“The RBI’s efforts over the past three years have enabled recognition and appropriate disclosure of distressed assets, though resolution is still a challenge for multiple reasons,” says Dinkar Venkatasubramanian, partner, transaction advisory services, EY.
These funds held back because of the lack of a regulatory frame work to protect their interests and to provide them with control over the assets. They first got enthused with the RBI introducing strategic debt restructuring two years earlier. This allowed conversion of debt into equity, to provide lenders control over these assets. It was followed with global funds — including Brookfield, Canada Pension Plan Investment Board and International Finance Corporation (IFC) — and domestic entities such as Piramal and Kotak Mahindra rolling out their DAFs last year.
However, it remained a non-starter. Banks were unwilling to take haircuts (the term for what they were willing to forego, to save the rest) for providing an appropriate capital structure to the new buyer. State-run banks have been worried at the legal consequences. The Central Bureau of Investigation, for instance, arrested a former chairman and three other ex-officials of IDBI Bank, along with four former executives of Kingfisher Airlines, in connection with the Vijay Mallya loan default case.
“The IBC was seen as a great framework but its implementation is being watched. The Ordinance empowering the RBI (in May) and subsequent filing of insolvency petitions on large corporate defaulters has certainly provided impetus,” says Venkatasubramanian.
Previously, the RBI had no role to play in resolving individual bad-loan cases. What it did was to form an internal advisory panel that analysed the top 500 defaulters and finally pared the list down to 12 large ones that should be first brought to the bankruptcy court. Banks have been given six months to resolve the loans owed by the remaining 488 defaulters, through other means. If they fail, these would also be dragged to the NCLT.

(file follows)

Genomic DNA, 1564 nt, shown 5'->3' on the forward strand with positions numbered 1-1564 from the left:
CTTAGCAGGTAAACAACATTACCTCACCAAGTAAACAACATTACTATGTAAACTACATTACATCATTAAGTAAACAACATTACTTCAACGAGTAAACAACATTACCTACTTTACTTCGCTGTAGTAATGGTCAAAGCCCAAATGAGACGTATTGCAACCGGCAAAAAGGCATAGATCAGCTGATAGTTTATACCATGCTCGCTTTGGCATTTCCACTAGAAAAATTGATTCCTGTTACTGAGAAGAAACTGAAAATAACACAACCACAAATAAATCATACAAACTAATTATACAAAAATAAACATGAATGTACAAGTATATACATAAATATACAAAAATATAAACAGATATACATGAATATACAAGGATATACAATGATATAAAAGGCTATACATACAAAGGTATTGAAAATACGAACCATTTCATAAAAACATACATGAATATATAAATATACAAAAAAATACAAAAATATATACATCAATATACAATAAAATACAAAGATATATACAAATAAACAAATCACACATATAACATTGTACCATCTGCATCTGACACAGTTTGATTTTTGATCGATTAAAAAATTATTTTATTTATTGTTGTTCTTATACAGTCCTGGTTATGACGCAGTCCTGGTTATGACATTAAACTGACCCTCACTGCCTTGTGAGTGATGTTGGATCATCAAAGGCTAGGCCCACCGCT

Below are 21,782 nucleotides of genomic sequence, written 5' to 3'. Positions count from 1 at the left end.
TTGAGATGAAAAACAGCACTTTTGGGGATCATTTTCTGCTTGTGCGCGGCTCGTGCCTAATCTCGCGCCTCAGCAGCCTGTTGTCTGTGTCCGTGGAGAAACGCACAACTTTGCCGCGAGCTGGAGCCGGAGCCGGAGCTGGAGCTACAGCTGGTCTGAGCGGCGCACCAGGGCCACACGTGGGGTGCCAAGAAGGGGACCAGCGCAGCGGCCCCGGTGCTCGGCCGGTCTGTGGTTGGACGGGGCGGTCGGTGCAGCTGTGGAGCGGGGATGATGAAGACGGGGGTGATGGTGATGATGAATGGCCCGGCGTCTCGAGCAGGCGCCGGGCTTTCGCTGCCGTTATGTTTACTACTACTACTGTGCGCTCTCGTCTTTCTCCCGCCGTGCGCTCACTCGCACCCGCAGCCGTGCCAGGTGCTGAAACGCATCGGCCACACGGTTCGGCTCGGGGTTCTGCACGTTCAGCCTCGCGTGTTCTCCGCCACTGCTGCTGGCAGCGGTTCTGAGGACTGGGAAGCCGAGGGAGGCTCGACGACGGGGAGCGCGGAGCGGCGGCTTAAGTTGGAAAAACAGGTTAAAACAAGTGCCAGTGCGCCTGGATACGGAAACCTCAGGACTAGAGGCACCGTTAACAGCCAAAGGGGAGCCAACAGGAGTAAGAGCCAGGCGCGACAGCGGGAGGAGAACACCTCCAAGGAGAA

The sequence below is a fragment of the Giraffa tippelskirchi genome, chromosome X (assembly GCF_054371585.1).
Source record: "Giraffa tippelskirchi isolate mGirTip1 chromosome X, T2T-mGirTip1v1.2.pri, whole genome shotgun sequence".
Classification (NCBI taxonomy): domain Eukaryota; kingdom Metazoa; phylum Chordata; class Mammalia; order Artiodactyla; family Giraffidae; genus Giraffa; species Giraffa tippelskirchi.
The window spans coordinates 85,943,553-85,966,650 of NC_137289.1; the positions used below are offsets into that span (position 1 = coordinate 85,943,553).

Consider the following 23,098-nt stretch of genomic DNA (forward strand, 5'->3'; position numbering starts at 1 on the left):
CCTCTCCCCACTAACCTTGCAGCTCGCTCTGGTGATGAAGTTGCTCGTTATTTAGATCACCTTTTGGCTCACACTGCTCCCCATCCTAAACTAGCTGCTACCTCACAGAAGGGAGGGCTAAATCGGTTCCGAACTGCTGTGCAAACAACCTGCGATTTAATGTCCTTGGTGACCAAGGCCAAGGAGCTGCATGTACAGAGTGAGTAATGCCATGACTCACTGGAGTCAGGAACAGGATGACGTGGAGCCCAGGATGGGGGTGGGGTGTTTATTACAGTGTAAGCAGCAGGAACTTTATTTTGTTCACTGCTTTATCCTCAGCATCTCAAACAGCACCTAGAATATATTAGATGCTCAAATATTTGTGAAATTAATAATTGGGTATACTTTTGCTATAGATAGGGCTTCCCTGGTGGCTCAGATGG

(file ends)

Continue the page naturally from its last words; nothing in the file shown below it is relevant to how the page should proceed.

Nikhil Srivastava, director of KKR, the US-based PE giant, says: “As the NCLT’s insolvency proceedings provide a legal seal, it would help bankers finalise the necessary haircuts without further concern.”
KKR raised its largest fund of $9.3 billion for Asia last month. About a fifth of this is expected to chase opportunities in India, including such assets. Srivastava says, with caution: “PE players’ interest in these assets would depend on the level of access to the information they are provided with, so that they can do a fair due-diligence."
IFC, private sector investment arm of the World Bank, is also working on plans, for increasing of investment to management of stressed assets in India. It has made an investment commitment for Encore Asset Reconstruction Company, dealing with stressed loans to individuals and to the small and medium enterprises sector. Last year, it announced a $200-million DAF for Asia, in association with Hong Kong-based ADM Capital.
“This area is becoming another focus for us (in India),” says Jun Zhang, country manager here for IFC. He said IFC works in two ways. One is to participate in a single large asset, in a turnaround situation. “Another is a portfolio approach. Banks have a lot of distressed assets in the small and medium enterprise segment. For these, you have to put in a package and deal with a wholesale approach. We are doing both,” says Zhang.